Table 3
Table 3 C-statistics for Cox regression models predicting MACEs
Full table

Reclassification

MACEs patients were reclassified by risk category based on the occurrence of MACE during the follow-up period (Table 4). Following the separate inclusion of sST2, the model with established MACE risk factors and NT-proBNP, had an NRI of 1.03% (P<0.001), and an IDI = [(42.17−41.82) − (21.44−21.57)] of 0.48% (P<0.001). The NRI for patients who experienced MACEs was 0.66% (P<0.001), and the NRI for survivors was 0.37% (P<0.001) (Tables 4-7).

Table 4
Table 4 Cohort characteristics according to ST tertile (25.76–39.39 ng/mL)
Full table
Table 5
Table 5 Cohort characteristics according to NT-proBNP Tertile (202.5–984.3 ng/mL)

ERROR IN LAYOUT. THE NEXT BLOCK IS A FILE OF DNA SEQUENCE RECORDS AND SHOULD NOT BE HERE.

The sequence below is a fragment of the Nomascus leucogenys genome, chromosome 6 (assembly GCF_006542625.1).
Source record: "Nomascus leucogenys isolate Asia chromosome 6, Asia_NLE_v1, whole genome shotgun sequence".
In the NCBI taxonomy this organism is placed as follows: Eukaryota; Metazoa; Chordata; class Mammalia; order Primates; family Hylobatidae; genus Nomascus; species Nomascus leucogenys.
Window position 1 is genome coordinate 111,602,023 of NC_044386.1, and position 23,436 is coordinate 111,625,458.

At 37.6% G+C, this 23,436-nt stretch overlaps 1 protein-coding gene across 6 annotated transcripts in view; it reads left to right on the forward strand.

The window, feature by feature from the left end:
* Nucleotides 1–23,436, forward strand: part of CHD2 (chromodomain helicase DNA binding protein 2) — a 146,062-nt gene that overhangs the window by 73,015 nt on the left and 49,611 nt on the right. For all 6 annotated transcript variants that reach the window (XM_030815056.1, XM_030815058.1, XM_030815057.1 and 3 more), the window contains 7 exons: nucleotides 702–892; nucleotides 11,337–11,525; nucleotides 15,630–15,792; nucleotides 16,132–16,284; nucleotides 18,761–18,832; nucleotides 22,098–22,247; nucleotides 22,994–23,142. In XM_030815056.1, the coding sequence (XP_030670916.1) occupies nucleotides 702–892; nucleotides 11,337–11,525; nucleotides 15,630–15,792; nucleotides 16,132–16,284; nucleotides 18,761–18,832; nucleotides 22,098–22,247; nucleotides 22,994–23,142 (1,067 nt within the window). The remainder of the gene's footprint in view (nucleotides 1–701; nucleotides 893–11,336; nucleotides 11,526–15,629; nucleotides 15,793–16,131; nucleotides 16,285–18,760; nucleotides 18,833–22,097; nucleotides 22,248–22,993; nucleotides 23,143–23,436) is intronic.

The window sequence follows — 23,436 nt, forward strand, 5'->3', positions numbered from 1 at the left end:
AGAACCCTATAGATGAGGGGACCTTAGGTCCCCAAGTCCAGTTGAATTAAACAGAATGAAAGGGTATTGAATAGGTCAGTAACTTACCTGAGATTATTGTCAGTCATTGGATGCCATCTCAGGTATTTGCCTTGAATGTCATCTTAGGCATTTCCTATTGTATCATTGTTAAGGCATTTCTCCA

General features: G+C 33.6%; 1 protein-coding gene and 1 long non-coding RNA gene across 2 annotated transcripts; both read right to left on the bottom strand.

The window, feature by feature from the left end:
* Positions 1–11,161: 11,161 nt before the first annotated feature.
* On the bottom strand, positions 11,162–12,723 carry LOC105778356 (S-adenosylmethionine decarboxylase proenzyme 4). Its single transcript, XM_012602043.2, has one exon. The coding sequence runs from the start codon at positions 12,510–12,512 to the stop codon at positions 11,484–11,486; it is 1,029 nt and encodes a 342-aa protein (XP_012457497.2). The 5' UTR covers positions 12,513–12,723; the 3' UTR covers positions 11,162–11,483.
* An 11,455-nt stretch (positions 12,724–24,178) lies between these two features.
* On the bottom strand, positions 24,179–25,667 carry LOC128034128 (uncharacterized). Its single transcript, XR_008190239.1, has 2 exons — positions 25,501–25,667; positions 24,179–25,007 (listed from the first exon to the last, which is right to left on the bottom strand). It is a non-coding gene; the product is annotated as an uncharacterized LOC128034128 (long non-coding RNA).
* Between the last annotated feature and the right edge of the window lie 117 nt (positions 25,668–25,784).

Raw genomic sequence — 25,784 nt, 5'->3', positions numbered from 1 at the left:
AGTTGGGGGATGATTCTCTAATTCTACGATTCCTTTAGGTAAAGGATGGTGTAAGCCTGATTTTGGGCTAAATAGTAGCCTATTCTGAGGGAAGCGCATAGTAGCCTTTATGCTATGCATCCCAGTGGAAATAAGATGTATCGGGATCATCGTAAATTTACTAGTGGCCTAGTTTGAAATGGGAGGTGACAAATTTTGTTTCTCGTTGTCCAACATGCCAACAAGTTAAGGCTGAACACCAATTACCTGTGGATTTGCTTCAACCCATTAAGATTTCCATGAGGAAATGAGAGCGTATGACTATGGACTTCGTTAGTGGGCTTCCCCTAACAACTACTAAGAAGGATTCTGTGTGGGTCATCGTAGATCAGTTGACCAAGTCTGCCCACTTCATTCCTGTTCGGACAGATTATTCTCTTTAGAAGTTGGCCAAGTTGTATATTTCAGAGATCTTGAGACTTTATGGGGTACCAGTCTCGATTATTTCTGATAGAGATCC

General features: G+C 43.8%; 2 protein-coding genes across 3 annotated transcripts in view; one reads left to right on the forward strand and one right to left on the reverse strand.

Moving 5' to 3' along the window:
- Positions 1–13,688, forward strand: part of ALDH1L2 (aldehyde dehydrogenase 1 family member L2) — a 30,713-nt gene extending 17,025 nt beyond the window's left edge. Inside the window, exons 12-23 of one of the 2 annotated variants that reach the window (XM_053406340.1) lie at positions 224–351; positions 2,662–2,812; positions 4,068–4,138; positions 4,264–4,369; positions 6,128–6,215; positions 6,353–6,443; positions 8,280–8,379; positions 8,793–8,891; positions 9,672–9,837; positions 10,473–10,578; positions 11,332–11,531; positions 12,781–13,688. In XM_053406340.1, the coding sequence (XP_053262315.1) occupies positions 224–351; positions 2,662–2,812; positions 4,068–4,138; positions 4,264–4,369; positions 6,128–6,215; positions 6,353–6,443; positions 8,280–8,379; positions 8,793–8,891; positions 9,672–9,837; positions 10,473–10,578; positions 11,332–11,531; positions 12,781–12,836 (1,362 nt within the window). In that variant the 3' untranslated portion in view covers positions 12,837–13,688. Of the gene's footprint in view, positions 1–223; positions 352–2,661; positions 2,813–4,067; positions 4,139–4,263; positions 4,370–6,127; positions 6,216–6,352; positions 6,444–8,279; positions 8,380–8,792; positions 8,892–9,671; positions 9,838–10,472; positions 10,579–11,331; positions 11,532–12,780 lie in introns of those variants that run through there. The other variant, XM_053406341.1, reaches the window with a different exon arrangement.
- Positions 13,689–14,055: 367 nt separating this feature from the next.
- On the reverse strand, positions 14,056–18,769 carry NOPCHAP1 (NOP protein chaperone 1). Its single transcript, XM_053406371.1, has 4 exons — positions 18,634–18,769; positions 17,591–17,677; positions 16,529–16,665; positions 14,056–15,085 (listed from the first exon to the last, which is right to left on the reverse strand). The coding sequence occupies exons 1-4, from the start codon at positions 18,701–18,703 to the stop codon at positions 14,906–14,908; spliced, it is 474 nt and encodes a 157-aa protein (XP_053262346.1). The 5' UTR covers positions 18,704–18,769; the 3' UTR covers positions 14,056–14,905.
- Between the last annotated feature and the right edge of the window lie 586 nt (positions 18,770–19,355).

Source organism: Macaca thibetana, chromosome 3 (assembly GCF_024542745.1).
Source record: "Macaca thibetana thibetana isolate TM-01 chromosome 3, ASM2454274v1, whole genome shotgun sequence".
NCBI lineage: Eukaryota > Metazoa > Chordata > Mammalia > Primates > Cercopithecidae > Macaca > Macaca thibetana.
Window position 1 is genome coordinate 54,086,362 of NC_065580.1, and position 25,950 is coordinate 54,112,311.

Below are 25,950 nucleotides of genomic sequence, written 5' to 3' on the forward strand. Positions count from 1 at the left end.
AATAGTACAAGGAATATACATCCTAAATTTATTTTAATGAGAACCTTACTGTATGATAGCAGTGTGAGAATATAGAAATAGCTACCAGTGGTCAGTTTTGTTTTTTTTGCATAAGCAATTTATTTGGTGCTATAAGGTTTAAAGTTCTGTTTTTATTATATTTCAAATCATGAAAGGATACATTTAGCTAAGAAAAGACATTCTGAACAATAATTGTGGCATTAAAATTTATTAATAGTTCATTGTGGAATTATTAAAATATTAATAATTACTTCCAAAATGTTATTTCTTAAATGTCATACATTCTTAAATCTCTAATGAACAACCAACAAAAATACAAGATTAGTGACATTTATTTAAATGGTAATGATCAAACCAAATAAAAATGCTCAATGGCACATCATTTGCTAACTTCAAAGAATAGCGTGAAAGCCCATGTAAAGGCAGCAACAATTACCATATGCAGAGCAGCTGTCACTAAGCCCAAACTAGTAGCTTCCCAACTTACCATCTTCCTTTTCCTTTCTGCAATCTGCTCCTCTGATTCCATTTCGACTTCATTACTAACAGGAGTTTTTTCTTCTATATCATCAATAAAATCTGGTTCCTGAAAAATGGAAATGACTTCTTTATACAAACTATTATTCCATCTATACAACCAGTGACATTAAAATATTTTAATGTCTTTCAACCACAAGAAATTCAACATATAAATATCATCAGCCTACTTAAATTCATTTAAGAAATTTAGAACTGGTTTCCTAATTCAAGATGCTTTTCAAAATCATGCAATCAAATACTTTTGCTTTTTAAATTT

Full table
Table 6
Table 6 Reclassification of patients with CHD with MACE or without MACE using NT-proBNP + ST2
Full table
Table 7
Table 7 Reclassification of patients with CHD with MACE or without MACE using ST2
Full table

Calibration

The Hosmer-Lemeshow test was performed to determine the goodness of fit of the models. The results indicated that the models with and without the two biomarkers were well calibrated (P=0.355 vs. P=0.344).

Global model fit

Likelihood ratio tests were carried out to evaluate the global fit of the models. The model that incorporated both sST2 and NT-proBNP had a better global fit than the models with only the established MACEs risk factors and NT-proBNP (P<0.001).


Discussion